Today Asana filed their initial S1 statement. A S1 is a document companies file with the SEC in preparation for listing their shares on an exchange like the NYSE or NASDAQ. The document contains a plethora of information on the company including a general overview, up to date financials, risk factors to the business, cap table highlights and much more. The purpose of the detailed information is to help investors (both institutional and retail) make investment decisions. There’s a lot of info to digest, so in the sections below I’ll try and pull out the relevant financial information and benchmark it against current cloud businesses. As far as an expected timeline - typically companies launch their roadshow ~3 weeks after filing their initial press release (this is where we get a price range). After the roadshow launch there’s typically ~2 weeks before the stock starts trading. So we’re looking at roughly 5 weeks before any retail investor can buy the stock. Asana, however, is not going public through a traditional IPO process. They are going public through a direct listing (and the timeline is different). I’m still researching the exact timeline
From the S1 - “Asana is a work management platform that helps teams orchestrate work, from daily tasks to cross-functional strategic initiatives. Over 75,000 paying customers use Asana to manage everything from product launches to marketing campaigns to organization-wide goal setting. Our platform adds structure to unstructured work, creating clarity, transparency, and accountability to everyone within an organization—individuals, team leads, and executives—so they understand exactly who is doing what, by when.”
“The work management market that we address is large and rapidly growing. According to a June 2019 IDC report, the markets for collaborative applications and project and portfolio management, in aggregate, are expected to grow from $23 billion in 2020 to $32 billion in 2023. We believe we have the opportunity to address the 1.25 billion global information workers, estimated by a September 2019 report by Forrester Research, Inc., or Forrester. We believe we are less than 3% penetrated among addressable employees in our existing customer base, indicating a significant whitespace opportunity. Additionally, we believe we have significant greenfield opportunities among addressable customers worldwide.”
How Asana Makes Money
From the S1: “Our hybrid self-service and direct sales model allows us to efficiently reach teams everywhere and then rapidly expand the use of our platform within their organizations. A majority of our paying customers initially adopt our platform through self-service and free trials. Once adopted, customers can expand through self-service or with the assistance of our direct sales team, which is focused on promoting new use cases of Asana. As customers realize the productivity benefits we provide, our platform often becomes critical to managing their work and achieving their objectives, which drives further adoption and expansion opportunities.”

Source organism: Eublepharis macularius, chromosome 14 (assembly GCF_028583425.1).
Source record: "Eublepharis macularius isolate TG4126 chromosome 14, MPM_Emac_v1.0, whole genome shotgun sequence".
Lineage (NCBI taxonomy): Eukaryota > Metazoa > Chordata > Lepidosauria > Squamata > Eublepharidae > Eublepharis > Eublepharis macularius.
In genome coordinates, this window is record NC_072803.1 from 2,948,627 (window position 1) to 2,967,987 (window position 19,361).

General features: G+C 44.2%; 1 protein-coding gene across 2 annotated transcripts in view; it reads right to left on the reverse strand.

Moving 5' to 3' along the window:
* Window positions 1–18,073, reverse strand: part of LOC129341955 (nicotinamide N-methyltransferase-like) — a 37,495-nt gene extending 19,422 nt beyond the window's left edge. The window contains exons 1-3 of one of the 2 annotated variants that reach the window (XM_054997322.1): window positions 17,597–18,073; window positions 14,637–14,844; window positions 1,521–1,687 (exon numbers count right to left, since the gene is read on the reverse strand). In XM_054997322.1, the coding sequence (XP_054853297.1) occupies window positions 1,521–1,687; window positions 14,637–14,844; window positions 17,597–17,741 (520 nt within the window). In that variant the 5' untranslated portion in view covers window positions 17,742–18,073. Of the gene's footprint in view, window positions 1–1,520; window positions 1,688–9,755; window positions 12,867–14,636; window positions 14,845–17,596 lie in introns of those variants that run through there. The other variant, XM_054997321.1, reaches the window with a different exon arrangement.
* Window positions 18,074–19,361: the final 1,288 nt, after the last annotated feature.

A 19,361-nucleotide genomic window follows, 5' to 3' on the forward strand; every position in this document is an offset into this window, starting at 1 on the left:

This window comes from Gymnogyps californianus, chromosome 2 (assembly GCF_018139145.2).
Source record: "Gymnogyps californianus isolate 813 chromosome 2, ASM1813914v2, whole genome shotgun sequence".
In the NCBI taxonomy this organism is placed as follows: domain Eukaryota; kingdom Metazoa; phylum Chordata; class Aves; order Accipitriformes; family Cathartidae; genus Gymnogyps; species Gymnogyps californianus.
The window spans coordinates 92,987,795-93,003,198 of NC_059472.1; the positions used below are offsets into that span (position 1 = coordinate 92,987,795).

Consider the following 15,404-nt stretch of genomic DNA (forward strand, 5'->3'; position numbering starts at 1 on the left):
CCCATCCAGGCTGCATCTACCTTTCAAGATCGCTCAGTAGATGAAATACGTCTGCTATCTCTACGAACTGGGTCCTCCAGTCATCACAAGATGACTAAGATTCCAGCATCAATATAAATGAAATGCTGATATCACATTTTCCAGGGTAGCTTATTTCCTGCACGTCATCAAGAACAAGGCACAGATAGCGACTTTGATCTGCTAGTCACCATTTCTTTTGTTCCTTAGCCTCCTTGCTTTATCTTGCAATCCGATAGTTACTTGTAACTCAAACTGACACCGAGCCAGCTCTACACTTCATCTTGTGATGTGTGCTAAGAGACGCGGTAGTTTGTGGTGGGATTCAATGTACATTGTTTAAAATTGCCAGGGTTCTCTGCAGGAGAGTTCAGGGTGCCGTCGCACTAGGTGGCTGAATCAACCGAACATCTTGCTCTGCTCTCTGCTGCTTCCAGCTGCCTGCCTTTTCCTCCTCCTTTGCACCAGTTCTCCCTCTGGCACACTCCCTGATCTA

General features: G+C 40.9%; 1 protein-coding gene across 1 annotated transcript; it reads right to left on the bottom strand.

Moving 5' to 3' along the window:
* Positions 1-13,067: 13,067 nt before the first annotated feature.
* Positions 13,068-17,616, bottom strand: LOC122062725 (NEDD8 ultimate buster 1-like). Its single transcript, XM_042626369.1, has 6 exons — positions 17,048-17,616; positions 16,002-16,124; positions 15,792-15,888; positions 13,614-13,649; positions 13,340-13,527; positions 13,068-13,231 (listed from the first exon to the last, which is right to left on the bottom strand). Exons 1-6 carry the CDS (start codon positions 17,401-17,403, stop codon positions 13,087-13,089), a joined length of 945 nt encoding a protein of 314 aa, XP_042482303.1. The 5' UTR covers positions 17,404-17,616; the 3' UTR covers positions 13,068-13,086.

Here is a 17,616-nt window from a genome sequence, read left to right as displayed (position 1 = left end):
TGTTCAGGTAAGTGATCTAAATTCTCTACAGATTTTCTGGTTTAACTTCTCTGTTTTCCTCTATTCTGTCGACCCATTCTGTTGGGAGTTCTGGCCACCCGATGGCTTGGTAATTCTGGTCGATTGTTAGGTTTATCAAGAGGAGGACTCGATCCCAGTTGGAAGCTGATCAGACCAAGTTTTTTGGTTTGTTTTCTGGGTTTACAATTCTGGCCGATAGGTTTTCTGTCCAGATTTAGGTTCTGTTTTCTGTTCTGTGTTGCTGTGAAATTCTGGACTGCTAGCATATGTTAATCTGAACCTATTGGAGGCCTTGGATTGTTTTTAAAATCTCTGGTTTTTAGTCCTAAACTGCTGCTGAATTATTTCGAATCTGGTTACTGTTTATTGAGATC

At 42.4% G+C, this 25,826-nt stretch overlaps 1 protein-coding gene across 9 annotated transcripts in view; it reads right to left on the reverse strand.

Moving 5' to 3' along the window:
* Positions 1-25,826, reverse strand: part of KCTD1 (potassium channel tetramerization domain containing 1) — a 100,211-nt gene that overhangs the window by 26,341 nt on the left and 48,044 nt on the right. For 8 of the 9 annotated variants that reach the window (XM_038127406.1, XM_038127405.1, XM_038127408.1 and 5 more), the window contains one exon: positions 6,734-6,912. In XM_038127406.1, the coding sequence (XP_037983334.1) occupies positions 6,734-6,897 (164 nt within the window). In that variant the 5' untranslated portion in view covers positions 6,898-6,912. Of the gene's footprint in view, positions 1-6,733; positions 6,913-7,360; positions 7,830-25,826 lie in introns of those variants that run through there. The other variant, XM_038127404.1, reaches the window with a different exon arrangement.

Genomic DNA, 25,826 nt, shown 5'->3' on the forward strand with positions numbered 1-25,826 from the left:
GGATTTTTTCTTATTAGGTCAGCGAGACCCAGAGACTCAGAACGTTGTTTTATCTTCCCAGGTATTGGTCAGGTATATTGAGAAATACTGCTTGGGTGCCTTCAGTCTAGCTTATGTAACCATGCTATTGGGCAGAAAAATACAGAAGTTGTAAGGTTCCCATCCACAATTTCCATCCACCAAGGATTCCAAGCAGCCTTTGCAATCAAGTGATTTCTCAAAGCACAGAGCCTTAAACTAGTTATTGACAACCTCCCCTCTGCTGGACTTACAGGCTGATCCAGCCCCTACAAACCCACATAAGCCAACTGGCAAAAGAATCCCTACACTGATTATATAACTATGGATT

The data shown below depicts how the Asana data compares to the operating metrics of current public SaaS businesses.
Last Twelve Months (LTM) Revenue
As you can see, Asana is on the smaller end
LTM Revenue Growth
Quarterly YoY Revenue Growth Trends
LTM GAAP Gross Margin
LTM GAAP Operating Margin
LTM Rule of 40 (LTM Growth + LTM FCF Margin)
Net Revenue Retention
This metric is calculated by taking the annual recurring revenue of a cohort of customers from 1 year ago, and comparing it to the current annual recurring revenue of that same set of customers (even if you experienced churn and that group of customers now only has 9, or anything <10).
Gross Margin Adjusted CAC Payback
(Previous Q S&M) / (Net New ARR x Gross Margin) x 12. This metric demonstrates how long it takes (in months) for a customer to pay back the cost at which it took to acquire them. In the chart below I’m taking the average of the 4 quarters leading up to IPO to remove any seasonality out outliers.
Predicting the valuation of pending IPOs is nearly impossible, but it adds to the fun to make predictions! In the SaaS / Cloud world companies are valued off a multiple of their revenue. Generally this is a projected revenue number, and for the purpose of this analysis I will be looking at NTM (next twelve months) projections. When I think about what a company will be worth I first like to look at how other public companies are valued. First, let’s look at what SaaS multiples are trading at today, bucketed by growth:
Asana fits squarely into the high growth bucket with the 5th fastest growth rate of all current public SaaS businesses. However, they are wildly unprofitable with the second worst GAAP Operating Margin of all SaaS businesses. Despite this, their gross margin adjusted CAC payback is actually pretty good at 24 months which is above the median SaaS universe. I also think Asana is a very “well understood” product which typically helps. Investors understand it more, and are usually more comfortable investing in something they understand. JFrog, on the other hand, has far superior financials but is a much more technical product that I imagine won’t be as well understood. Wrapping all of this up into a prediction. I think they’ll get dinged for the (lack of) profitability despite the high growth as well as the decelerating revenue growth in the last quarter. However, the growth and unit economics are impressive. The market is also big, but very crowded and noisy. My gut tells me this should trade in the 20-25x range, but given all of the SaaS froth and consumer nature of this product I’m predicting (pending any material change in mutiples) - Asana will trade at 25-30x NTM revenue out of the gate, giving it a valuation of $7B on the first day of trading